Britain’s highest paid CEO quits amid bonus controversy

Persimmon chief executive Jeff Fairburn – the UK’s highest paid CEO – is being forced out amid an ongoing row and backlash over his controversial £75m bonus.

Britain’s second-biggest housebuilder said controversy surrounding Mr Fairburn’s bonus was a continuing distraction which had hit the company’s reputation.

Persimmon said that, as Mr Fairburn has been asked to leave by the company, it is not legally able to withhold any of the share payouts due under the controversial long-term bonus scheme.

His last day will be December 31, as the housebuilding giant looks to distance itself from the controversy over his huge payout.

Mr Fairburn was Britain’s highest paid CEO in the financial year ending 2017, according to a survey, receiving £47.1m – more than 20 times his pay in 2016. It was largely due to a long-term incentive plan dating back to 2012.

He has faced criticism in the media over his bonus and had hoped to draw a line under the issue with plans to waive some of it and set up a charitable trust.

But just a few weeks ago he hit the headlines again after refusing to answer questions from a journalist about the size of his pay packet.

He said in a statement on Wednesday: "It is clearly now in the best interests of Persimmon that I should step down."

Mr Fairburn will leave the company on December 31 and will be replaced on an interim basis by Group Managing Director David Jenkinson whilst the board finds a permanent successor.

Persimmon said the decision for his departure was "by mutual agreement and at the request of the company".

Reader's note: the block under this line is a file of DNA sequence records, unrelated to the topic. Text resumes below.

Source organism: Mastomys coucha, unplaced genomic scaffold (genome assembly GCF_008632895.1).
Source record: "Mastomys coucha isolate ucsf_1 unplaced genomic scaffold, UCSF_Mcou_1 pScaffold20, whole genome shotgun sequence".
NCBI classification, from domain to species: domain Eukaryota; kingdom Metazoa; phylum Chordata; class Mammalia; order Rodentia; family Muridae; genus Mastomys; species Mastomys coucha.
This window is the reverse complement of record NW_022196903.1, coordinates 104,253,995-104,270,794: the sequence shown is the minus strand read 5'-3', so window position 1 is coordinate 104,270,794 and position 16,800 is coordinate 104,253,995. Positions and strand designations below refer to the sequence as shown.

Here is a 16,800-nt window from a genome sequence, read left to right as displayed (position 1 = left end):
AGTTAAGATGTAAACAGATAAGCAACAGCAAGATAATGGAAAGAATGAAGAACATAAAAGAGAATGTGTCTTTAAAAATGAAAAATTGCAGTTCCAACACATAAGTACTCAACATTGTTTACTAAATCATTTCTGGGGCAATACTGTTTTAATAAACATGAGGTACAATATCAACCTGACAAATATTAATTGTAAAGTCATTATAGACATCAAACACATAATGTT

It added: "The board believes that the distraction around his remuneration from the 2012 LTIP (long-term incentive) scheme continues to have a negative impact on the reputation of the business and consequently on Jeff’s ability to continue in his role."

Persimmon said that, as Mr Fairburn has been asked to leave by the company, it is not legally able to withhold any of the share payouts due under the controversial long-term bonus scheme.

But it said it has agreed with Mr Fairburn to cut his 12-month notice period and said he will not receive any further salary or benefits after December 31.

He has no bonus entitlement for 2018.

Chairman Roger Devlin said: "Given the continuing distraction around the scale of his remuneration resulting from the 2012 LTIP (long-term incentive plan), the board believes that it is now necessary for there to be to be a change of leadership."

Mr Fairburn said: "I had hoped that revealing my plans to create a charitable trust and to waive a proportion of the award would enable the company to put the issue of the 2012 LTIP behind it.

"However, this has not been the case and so it is clearly now in the best interests of Persimmon that I should step down."

Mr Fairburn’s pay packet sparked outrage among politicians and shareholder earlier this year.

His mammoth £75m payout would have been an even higher £100m, until Mr Fairburn voluntarily moved to calm the furore by handing back £25m in bonuses.

He also pledged to forego his next annual bonus and hand over a "substantial amount" of his pay award to charity.

Other executives also picked up bumper pay deals under the lucrative share scheme, collectively worth more than £100m.

The group saw 48.5 per cent of investors vote against the pay plans in April as they vented anger over the payouts.

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